Background: Isolated pulmonary hypertension (iPHT) is a near-fatal consequence of systemic sclerosis (SSc); in female patients, the risk of its development is increased during the post-menopausal period, when the protective effects of oestrogens on the endothelium decrease. In many animal and human models, hormone replacement therapy (HRT) and oestrogen administration proved efficacious in counteracting many mechanisms that might be implicated in the pathogenesis of iPHT. Accordingly, it has been hypothesized that HRT might help to prevent the development of iPHT.
Methods: A retrospective cohort study was conducted on 61 SSc patients with the limited cutaneous form of the disease and no sign of pulmonary hypertension on echocardiogram (pulmonary artery pressure, PAP > 35 mmHg) at the time of menopause. All the patients had to be stably treated with calcium-channel blockers and not to have risk factors for secondary PHT throughout the duration of the observational period.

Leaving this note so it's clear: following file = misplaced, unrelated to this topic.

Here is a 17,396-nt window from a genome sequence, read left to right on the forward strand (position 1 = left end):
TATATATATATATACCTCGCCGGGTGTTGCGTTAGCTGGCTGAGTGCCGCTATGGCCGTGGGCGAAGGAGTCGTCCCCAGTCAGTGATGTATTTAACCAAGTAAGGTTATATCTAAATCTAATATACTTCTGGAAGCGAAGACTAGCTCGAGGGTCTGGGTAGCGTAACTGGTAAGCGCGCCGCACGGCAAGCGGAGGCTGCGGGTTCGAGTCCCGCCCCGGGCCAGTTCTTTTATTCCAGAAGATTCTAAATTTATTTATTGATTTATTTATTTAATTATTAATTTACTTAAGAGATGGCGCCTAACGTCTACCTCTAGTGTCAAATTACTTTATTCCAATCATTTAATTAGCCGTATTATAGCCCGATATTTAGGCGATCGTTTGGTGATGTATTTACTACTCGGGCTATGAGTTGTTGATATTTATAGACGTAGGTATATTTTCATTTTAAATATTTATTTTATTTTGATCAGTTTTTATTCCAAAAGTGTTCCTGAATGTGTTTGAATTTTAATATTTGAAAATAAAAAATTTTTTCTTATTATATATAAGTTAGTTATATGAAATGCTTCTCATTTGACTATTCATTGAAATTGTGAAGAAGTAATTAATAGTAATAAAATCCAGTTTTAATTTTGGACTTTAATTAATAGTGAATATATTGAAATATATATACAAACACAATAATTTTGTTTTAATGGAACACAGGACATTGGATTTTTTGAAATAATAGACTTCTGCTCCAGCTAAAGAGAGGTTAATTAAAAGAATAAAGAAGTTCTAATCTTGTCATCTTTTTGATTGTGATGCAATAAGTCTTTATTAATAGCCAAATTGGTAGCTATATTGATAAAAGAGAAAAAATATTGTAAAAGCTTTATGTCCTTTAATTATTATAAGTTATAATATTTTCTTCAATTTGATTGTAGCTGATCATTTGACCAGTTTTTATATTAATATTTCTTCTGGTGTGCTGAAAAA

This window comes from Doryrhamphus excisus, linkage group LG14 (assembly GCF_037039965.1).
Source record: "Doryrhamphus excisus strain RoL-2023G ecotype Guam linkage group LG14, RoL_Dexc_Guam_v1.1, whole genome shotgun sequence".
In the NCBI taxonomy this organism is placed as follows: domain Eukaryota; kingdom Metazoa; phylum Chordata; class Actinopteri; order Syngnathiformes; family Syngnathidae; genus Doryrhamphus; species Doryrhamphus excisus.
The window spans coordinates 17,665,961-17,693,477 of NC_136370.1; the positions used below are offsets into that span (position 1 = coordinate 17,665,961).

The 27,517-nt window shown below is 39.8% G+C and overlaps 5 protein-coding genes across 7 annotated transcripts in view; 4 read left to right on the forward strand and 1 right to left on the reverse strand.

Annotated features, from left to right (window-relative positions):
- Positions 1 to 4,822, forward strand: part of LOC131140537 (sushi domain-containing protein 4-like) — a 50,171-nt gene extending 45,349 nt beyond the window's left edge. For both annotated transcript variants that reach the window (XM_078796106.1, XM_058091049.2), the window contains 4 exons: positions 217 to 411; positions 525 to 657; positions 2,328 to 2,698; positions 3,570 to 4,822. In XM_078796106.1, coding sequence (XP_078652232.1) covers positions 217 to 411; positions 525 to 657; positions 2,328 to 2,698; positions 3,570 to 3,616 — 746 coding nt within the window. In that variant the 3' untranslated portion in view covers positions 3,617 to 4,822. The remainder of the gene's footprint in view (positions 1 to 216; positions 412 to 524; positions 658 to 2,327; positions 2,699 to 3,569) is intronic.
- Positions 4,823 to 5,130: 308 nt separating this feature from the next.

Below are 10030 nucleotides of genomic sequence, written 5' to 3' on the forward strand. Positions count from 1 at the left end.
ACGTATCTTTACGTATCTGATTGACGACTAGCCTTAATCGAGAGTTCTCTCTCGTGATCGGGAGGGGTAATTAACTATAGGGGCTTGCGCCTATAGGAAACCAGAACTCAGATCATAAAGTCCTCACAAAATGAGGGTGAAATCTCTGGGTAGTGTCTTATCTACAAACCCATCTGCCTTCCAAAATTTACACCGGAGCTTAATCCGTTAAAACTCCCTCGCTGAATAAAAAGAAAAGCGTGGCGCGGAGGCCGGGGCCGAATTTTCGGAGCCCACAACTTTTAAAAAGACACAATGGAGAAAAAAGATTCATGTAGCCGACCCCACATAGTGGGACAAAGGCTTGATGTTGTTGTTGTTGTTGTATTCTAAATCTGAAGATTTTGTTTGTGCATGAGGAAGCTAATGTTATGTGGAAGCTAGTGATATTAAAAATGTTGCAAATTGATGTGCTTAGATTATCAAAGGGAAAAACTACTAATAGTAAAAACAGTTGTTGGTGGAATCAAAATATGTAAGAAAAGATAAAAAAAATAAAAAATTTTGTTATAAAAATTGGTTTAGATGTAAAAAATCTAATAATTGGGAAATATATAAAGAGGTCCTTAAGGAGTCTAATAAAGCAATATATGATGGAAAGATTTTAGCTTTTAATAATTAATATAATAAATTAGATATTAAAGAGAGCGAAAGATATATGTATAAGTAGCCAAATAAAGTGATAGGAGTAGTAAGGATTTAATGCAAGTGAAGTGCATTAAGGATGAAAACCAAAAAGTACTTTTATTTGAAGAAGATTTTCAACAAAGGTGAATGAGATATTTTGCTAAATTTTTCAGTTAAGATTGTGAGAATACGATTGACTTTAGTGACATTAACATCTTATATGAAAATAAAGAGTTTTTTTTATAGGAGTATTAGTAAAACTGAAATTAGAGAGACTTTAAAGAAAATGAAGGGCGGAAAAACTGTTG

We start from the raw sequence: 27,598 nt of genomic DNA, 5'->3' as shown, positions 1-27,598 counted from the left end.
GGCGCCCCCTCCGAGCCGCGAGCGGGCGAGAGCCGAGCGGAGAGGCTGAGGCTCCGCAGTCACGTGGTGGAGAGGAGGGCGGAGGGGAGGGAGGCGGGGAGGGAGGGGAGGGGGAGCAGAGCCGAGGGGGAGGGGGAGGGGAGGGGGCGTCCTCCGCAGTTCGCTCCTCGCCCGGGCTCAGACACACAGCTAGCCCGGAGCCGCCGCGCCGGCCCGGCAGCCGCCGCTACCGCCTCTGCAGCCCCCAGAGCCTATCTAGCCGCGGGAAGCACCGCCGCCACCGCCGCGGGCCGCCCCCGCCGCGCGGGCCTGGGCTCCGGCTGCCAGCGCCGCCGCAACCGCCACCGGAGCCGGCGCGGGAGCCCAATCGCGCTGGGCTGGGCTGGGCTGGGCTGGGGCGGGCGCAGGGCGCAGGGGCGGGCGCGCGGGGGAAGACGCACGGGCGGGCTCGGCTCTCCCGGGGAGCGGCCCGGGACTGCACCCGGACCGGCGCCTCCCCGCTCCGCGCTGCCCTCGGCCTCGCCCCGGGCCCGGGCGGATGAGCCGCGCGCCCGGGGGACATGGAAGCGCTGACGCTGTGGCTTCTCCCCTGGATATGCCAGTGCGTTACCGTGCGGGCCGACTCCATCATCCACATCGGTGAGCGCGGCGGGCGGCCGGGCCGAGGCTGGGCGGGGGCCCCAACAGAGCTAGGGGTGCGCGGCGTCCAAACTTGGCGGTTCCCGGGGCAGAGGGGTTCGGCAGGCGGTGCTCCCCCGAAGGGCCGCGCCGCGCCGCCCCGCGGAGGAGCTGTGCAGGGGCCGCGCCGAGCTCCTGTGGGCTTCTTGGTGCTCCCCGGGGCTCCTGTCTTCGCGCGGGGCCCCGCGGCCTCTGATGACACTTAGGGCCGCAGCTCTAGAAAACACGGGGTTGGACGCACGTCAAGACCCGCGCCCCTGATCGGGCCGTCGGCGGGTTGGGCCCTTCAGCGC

Results: Twenty patients (32.8%) received HRT for a mean of 6.7 +/- 3.7 years. None of these patients developed iPHT after a mean of 7.2 +/- 3.5 years from menopause, whereas eight out of 41 patients not receiving HRT (19.5%) developed iPHT after a similar time period (7.5 +/- 3.9 years, p = 0.032). These rates were not explained by differences between the two groups with respect to autoantibodies, age, age at onset of SSc, diffusing capacity of the lung for carbon monoxide (DLCO) at menopause, or duration of therapy with calcium-channel blockers.
Conclusion: HRT administration may be effective in SSc post-menopausal women, preventing the development of iPHT.